Replit (rep·lit), formerly, is a San Francisco-based start-up and an online IDE (integrated development environment).[3] Its name comes from the acronym REPL, which stands for "read–evaluate–print loop". Amjad Masad, Faris Masad, and Haya Odeh co-founded the company in 2016... In 2009, Masad tried to write every programming language in JavaScript, but it was not practical. He saw great leaps in browser and web technologies and he was inspired by Google Docs web capabilities. He thought of the idea of being able to write code in a browser and make it easy to share it. He spent two years creating an open-source product with Haya Odeh called "JSRepl".[9] This product allowed him to compile languages into JavaScript. This product powered Udacity and Codecademy's tutorials. After becoming an early employee of Codecademy, this project was put off until years later, when he and Odeh decided to revive the project of a programming environment in a browser.

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OUR MISSION Is to make programming more accessible. We build powerful yet simple tools and platforms for educators, learners, and developers.

  • We want to create a first of its kind developer platform that can be used to learn and practice programming, build and deploy applications, and share and discuss with a community of peers.
  • Software development is one of the first -- if not the first -- examples of what JCR Licklider called the Man-Computer Symbiosis. A "cooperative interaction" between people and computers where the person is concerned in what may be classified as the creative aspect of the work such as setting the goals, formulating the hypothesis and evaluating the results while the computer does all the "routinizable work"... Our mission is to make programming more accessible, so when we design we focus on the hobbyist and the learner (although a lot of engineers also get a lot of value from our service). This relieves us from the pressure of having to build tools that needs to compete and achieve parity with existing development tools. Our users are open to things that makes it easier for them to learn, play, and share... now it's growing to understand deployment. We envision this to become a long-lived always-on service that understands code in all its stages and can be put at your disposal anywhere you are regardless of your device, platform, or the programming language you're using.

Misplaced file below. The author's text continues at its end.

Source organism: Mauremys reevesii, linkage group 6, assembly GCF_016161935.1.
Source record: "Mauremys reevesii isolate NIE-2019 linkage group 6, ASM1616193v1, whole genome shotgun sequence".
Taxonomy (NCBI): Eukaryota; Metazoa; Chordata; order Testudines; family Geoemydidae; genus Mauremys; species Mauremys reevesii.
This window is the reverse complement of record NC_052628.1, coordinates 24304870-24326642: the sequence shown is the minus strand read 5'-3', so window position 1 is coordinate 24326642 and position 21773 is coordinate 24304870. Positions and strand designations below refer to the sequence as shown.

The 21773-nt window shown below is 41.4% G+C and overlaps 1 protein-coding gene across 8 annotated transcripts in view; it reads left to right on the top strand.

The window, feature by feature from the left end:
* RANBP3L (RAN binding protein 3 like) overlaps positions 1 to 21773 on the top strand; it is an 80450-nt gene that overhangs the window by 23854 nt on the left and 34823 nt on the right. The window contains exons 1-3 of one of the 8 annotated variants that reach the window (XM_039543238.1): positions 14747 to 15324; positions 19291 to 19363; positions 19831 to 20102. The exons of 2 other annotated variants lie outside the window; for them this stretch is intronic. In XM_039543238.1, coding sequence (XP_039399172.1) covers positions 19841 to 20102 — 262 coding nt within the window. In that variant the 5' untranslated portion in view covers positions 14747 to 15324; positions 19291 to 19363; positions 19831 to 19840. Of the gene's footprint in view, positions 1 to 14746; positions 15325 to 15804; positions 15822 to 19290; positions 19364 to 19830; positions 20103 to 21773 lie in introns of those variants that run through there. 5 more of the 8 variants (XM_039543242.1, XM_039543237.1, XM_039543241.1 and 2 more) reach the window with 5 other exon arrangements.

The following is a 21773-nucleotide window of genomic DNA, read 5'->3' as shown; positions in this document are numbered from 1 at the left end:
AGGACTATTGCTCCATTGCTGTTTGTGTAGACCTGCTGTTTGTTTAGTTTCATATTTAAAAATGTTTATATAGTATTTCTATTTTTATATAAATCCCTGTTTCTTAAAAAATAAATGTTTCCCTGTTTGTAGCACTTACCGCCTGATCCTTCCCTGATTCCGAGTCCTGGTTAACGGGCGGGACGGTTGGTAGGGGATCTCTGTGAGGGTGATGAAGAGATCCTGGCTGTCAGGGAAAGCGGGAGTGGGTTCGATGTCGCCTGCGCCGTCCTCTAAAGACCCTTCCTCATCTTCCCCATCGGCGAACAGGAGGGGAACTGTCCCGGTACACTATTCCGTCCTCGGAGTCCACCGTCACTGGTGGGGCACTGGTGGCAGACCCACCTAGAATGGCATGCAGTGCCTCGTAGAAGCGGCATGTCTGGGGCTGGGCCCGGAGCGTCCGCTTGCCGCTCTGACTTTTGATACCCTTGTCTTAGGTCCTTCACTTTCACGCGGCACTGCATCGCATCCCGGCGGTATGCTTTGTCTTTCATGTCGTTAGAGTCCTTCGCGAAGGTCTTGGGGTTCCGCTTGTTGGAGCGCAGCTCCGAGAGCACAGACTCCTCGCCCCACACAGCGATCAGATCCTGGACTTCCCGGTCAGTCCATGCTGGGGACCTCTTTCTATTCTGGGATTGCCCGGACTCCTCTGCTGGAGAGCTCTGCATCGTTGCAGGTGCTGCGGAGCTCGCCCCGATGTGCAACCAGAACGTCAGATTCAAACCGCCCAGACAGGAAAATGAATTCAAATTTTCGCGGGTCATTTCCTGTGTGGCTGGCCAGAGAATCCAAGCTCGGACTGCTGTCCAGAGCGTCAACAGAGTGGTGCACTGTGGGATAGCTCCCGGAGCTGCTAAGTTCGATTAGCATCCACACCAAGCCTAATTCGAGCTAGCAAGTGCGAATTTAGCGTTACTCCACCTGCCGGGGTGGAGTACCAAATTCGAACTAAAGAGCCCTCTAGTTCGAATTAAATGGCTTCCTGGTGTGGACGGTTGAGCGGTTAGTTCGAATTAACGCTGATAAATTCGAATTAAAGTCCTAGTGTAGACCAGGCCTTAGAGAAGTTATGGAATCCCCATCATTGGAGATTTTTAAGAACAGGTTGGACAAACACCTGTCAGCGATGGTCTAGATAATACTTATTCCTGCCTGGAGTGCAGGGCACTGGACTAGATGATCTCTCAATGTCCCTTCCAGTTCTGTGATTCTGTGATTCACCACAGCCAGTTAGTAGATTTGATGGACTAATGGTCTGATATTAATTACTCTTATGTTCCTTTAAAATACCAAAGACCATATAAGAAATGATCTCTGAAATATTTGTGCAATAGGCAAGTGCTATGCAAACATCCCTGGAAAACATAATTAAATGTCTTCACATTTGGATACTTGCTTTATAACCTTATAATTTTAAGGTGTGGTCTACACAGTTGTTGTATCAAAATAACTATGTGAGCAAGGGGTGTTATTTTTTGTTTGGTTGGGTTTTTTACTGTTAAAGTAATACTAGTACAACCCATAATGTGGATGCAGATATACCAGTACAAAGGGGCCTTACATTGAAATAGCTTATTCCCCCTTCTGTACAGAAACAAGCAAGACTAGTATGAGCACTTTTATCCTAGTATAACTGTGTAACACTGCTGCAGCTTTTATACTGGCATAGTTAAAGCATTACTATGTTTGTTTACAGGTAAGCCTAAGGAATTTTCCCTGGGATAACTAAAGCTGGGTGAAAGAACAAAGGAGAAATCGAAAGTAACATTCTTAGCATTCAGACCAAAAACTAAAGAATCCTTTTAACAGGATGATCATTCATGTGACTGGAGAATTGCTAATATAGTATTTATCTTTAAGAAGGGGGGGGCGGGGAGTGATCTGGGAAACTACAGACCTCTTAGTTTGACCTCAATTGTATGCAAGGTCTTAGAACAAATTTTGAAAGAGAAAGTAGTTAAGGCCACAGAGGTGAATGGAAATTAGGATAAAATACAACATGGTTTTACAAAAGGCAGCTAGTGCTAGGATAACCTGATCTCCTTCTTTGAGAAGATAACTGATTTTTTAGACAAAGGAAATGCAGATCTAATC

• I've had the belief that kids can be productive at programming really early in life and that they can contribute to the economy by starting businesses or going to work for tech companies. But there's this minimal prison sentence that we have to do that is 12 years of school and then 4 years of college before we can become productive members of society. Since then I've been really interested in making it so that more people can create software businesses, startups, or make money on the side on apps, and part of the solution, I thought, was to make it easy to learn how to code. And that's why I worked at Codecademy where I was the founding engineer. And now starting where we want to not only make it easy to learn how to code but also make it possible to build and deploy applications. So the big plan is, if we are successful, then all you guys, our users, can build, deploy, and make money of off games, apps, websites easily on our platform. If we're successful then there's no age limit for when you can own a business, start a startup, or freelance and build software that you can sell. (network economy)

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